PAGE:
The line had stayed with me many years after the laughter faded, replaced by memories of work, reporters, bars, and pubs from New York to Saigon.

As a reporter, I covered Presidential politics from 1962 to 2001. From JFK to Bush, Jr. As a newbie reporter, I saw veteran correspondents fueling up with multiple Bloody Marys as we began our day on the political or campaign trail. I was impressed. During my rookie year, I summoned up enough courage to question one famous reporter who had begun his career working with Edward R. Murrow. He was on his third Bloody Mary — in one 10-minute period.

“Isn’t it too early to be drinking?” I asked, slowly and politely.

The veteran reporter who’d covered FDR, World War II in the trenches, and the McCarthy Hearings, among other assignments. He looked at me for a long moment, then finished his drink.

“Is it too early to be drinking?” he repeated my question and ordered another Bloody. “No, I’m awake!”

I shook my head in amazement and admiration. He was clearly fortifying himself for the day to come. It would be another long day on the road. Cold, dreary, and filled by interviews with people from pompous to angry to clueless when asked about election issues and the candidates.

I remember one fellow decked out in a hunting outfit, cradling a shotgun. He sneered when answering my questions. When finished, he said “Figures the media is not tellin’ the truth. A Negro askin’ me stuff about that Catholic in the White House. That’s what’s wrong with our country.”

The veteran reporter had overheard the conversation. He gave me a wry smile.


Years later, I shared the story with “Tip” O’Neill, Speaker of the House and a personal friend. He laughed so hard the bar seemed to shake. Then he looked angry for a moment, patting me on the shoulder with a huge sigh.

“Garry,” he said, “Here’s looking at you, kid!” The Political Legend smiled as we clinked glasses. “Some days, it’s never too early to start drinking,” O’Neill concluded. And ordered one more round.

I wonder about “eye-openers” for those covering last year’s Presidential race and even more about how those trying to cover “news” in this insane political year are managing.

These days, for those who still drink, maybe it really is never too early to start drinking.


Seventy years ago today! I can see it clearly as yesterday even though I can’t remember what I had for lunch yesterday.

June 14th, 1947.

Harry Truman was President. Jackie Robinson had just broken Major League baseball’s color line. “Gentlemen’s Agreement” was a controversial new movie. In Jamaica, Queens, New York, P.S. 116 students were itching for the school year to end. The kindergarten class was distracted by music that filtered from other rooms as 6th graders practiced for graduation.

Photo: Garry Armstrong

Mrs Hartley’s kindergarten class was trying to focus on a boring history lecture. This was a special day,  Mrs. Hartley told the class.  Why, she asked.  A few hands shot up. The shortest kid in the class, the one in the first row in a starched white shirt and pressed short pants raised both hands.  Mrs. Hartley looked around and then pointed to the little kid.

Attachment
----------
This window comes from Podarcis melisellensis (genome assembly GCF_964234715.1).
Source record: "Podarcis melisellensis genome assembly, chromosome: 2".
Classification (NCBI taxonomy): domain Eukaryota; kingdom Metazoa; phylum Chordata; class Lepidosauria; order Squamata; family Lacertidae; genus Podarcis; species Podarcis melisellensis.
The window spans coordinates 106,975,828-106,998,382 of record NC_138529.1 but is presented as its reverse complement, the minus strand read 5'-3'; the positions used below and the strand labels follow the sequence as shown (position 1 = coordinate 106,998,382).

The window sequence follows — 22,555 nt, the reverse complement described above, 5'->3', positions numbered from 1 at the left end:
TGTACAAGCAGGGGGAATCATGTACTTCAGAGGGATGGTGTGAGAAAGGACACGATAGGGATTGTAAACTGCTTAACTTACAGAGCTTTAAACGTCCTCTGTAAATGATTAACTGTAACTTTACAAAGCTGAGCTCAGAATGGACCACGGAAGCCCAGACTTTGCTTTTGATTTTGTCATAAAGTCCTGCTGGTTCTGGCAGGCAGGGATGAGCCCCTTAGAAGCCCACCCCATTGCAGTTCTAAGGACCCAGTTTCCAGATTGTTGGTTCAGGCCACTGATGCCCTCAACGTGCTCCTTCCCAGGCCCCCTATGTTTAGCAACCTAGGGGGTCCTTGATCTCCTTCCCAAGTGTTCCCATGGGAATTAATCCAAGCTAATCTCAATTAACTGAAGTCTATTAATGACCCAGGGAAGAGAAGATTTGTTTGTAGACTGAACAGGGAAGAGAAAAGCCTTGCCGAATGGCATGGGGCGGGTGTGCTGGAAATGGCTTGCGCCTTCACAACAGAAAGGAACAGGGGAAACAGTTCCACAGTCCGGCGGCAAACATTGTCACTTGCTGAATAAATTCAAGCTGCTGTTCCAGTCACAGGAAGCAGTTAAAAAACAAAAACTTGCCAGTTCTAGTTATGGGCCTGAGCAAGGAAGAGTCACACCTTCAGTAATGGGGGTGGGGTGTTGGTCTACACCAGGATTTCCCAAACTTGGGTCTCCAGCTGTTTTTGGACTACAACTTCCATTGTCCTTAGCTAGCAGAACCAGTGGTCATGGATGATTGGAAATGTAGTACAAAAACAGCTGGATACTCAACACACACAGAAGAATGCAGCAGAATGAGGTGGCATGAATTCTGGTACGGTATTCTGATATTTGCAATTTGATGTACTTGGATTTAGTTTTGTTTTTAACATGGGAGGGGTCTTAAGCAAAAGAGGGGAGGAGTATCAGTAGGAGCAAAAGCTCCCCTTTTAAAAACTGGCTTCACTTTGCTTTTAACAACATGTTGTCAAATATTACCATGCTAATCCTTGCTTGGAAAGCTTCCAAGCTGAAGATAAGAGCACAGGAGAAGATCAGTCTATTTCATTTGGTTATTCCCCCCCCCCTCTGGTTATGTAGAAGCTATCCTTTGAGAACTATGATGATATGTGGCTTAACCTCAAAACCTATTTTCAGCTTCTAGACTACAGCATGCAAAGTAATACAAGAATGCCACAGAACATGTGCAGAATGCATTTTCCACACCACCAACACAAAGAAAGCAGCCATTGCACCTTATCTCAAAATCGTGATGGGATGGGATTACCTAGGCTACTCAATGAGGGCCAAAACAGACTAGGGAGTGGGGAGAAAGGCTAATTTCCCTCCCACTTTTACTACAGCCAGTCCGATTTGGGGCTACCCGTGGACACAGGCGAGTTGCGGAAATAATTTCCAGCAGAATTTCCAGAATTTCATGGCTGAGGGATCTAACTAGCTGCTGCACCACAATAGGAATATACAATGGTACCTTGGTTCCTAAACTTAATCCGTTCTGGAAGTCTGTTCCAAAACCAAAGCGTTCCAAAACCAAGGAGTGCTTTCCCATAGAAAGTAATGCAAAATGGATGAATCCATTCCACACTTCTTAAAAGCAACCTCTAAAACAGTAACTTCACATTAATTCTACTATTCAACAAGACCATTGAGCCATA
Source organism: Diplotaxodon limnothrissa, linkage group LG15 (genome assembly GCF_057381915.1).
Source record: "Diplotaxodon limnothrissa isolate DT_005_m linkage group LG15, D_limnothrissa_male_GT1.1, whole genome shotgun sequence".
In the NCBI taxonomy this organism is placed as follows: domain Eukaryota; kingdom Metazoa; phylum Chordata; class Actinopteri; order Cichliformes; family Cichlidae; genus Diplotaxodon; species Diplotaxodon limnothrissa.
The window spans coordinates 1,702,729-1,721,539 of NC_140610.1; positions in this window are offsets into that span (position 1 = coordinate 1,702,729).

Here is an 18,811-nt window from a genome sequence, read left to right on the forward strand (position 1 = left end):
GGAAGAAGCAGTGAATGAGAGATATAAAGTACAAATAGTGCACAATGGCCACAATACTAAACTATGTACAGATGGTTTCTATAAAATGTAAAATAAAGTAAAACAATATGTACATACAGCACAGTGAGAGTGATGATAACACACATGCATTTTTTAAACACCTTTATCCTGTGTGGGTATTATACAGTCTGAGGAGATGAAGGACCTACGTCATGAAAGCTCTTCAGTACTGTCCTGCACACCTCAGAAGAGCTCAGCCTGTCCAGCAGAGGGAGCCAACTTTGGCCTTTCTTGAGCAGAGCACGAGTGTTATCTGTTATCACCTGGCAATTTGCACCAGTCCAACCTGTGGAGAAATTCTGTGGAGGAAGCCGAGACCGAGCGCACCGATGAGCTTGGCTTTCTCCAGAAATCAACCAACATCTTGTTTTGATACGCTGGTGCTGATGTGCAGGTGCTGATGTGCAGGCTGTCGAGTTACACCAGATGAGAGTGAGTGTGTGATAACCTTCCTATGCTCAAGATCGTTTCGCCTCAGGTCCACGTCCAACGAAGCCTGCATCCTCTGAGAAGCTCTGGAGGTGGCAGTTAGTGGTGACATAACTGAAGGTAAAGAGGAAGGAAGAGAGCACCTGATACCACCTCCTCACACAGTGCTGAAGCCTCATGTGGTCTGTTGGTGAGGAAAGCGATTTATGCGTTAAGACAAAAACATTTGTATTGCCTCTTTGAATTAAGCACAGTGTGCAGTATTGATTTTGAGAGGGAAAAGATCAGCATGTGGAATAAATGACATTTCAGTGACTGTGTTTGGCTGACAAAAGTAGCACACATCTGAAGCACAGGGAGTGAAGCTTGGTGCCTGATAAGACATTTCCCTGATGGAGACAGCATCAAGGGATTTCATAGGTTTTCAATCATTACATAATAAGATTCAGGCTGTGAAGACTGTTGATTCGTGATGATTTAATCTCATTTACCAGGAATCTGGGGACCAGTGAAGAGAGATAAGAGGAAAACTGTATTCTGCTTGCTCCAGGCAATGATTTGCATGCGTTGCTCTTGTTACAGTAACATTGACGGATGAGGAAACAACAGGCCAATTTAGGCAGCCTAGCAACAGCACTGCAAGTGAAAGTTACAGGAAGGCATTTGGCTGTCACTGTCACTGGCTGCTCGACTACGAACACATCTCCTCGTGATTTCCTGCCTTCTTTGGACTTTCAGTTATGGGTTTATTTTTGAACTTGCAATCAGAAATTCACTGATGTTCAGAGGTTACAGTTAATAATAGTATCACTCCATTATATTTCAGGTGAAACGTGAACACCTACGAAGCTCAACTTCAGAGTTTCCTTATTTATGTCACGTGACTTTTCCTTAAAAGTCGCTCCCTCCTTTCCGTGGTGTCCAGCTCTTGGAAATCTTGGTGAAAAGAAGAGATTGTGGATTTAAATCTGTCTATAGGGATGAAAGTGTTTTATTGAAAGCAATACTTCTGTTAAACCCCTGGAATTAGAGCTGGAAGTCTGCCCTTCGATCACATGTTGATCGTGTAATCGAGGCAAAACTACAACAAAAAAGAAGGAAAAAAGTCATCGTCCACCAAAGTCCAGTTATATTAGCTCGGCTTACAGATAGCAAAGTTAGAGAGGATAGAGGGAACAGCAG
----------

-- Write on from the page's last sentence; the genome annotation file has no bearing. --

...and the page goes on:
“Garry, why is this day special?”  Mrs. Hartley had mixed feelings about Garry who seemed bright but had issues. Earlier that year, She had to give Garry an F on his report card because he couldn’t properly buckle his galoshes or button his overcoat. Yes, I already carried a burden but was ready to seize this moment. I looked firmly at Mrs. Hartley, sure of the answer about the significance of the day.


“Today is my Mommy’s birthday!!” I remember Mrs. Hartley looking  briefly confused before sternly answering me.

“Garry, today is Flag Day! An important day to celebrate our country’s history!!”

I answered quickly, “Maybe. But it’s my MOMMY’S birthday.”  We locked eyes as I sat down.  I could hear the other kids giggling as Mrs. Hartley stared at me. The bell rang and the class scattered quickly. Mrs. Hartley gave me “the look” as I skipped by a couple of the taller kids and out the door.

When I got home, I told Mom the story. She smiled and kissed me on the cheek. I was surprised because I thought she might be angry because I had “sassed” the teacher. No, not this time.

Sure, June 14th is Flag Day. But for me, it will always be my Mom’s birthday. Esther Letticia Armstrong would be celebrating her 100th birthday today if she hadn’t been called home 10 years ago. She lives on with her legacy : three sons. Anton, Billy, and Yours Truly.

I’ve written about Mom before. Days of my youth when Mom forged and nurtured my love of books, music, and movies. Our family library was full and varied. I remember reading Eric Sevareid’s “Not So Wild A Dream” when I was still in grade school. Mom made sure we listened to radio newscasts every day. Murrow, Sevareid, Gabriel Heater, Lowell Thomas and many other icons were familiar voices in our household. I didn’t know it then, but my career as a TV (and radio) news reporter was already mentally seeded.

1945 – Garry’s mom and dad … and Garry, too

Mom was a very forthright person. She didn’t suffer fools. She set the bar high for her sons and didn’t accept lame excuses for procrastination, mediocre school work, or social gaffes.  I was encouraged to pursue my dreams even if Mom didn’t always agree with some of my choices.